The Scorpions dropped their 17th and final studio album this month. While there may be more compilations or live material to come, the Scorps plan to retire after this record and its subsequent 3-year world tour. So the question is do the band still retain that Sting in the Tail after 45 years of rocking our collective asses off? Yes, they do. The band have laid down a final classic in the Scorpions’ massive catalog. Songs that will stand the test of time, and remind fans why they fell in love with German rockers to begin with. This is by no means the band’s best work, nor is it an epic release, but it does do their legacy justice.
Sting in the Tail kicks off with the arena anthem, “Raised on Rock” which is perhaps a template for the band’s 80’s metal sound. Clean crisp guitars, Klaus Meine’s indelibly unique signature vocals, and a sweet hooky chorus. Guitarist Matthias Jabs slips in some voxbox work as well. Interestingly, the song was penned by producers Mikael “Nord” Andersson and Martin Hansen.
“Slave Me” could have fit in comfortably on any of the band’s heaviest albums of years gone by. While the “Good Die Young” features the haunting voice of Tarja Turunen (ex-Nightwish), and features the emotionally sonic guitar work of the Scorpions slower bygone ballads.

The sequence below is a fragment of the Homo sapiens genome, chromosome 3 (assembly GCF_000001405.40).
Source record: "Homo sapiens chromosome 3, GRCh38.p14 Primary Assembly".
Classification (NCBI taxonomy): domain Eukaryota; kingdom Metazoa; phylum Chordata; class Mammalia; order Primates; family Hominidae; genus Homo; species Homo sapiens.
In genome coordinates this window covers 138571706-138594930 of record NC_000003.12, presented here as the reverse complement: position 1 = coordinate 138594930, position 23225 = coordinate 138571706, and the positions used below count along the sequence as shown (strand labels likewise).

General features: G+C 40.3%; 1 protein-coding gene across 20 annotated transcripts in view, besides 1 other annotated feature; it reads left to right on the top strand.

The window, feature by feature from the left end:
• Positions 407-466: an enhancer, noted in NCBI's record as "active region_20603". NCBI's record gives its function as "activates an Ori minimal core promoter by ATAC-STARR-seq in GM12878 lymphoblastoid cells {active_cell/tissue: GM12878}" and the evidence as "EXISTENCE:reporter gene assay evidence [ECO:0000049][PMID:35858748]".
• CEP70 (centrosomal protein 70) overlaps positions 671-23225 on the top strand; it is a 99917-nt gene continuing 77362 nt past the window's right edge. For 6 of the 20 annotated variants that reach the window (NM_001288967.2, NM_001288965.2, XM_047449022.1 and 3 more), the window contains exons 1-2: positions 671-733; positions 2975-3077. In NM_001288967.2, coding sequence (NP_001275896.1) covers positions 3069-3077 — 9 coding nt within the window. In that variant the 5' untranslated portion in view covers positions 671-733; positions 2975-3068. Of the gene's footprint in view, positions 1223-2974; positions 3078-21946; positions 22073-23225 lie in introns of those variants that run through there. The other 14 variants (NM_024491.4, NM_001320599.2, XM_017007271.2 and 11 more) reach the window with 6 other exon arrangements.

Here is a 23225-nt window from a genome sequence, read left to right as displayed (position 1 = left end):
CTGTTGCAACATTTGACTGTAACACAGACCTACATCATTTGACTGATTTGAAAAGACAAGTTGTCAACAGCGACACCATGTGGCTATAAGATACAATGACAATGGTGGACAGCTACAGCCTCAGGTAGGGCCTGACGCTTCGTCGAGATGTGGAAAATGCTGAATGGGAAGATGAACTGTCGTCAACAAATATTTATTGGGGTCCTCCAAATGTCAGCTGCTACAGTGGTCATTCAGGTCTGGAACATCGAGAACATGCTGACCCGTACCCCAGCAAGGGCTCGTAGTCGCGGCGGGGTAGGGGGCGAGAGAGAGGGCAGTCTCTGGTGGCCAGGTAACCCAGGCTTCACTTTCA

As you listen to the dozen tracks on the CD, you can’t help but envision them performed on the big stage, guitarists Rudolf Schenker, Matthias Jabs, and vocalist Klaus Meine, swaying back and forth in synchronicity. The Scorps have always had a knack for building songs that lend themselves to live performance. Songs like “No Limit,” and “Turn You On” are prime examples. It’s all about the rock for these metal legends, as the album’s song titles might suggest; “Rock Zone,” “Raised on Rock,” “Spirit of Rock,” and “Let’s Rock!”
Drummer James Kottack and bassist Pawel Maciwoda are as solid as Herman Rarebell and Francis Buchholz used to be. Kottack is also as amply insane as the skinmeister he took over for in 1996.
If you are a Scorpions fan you should be amply satiated with Sting in the Tail, as all fans of classic 80’s metal should be. Is this truly the last new material we’ll hear from the aging rockers? They say yes, but their final song, the “Winds of Change”-type ballad, “The Best is Yet To Come,” alludes to a door left open. “I know you know, that we’ve only just begun.”
A bonus track, “Thunder and Lightning” is also floating out there somewhere.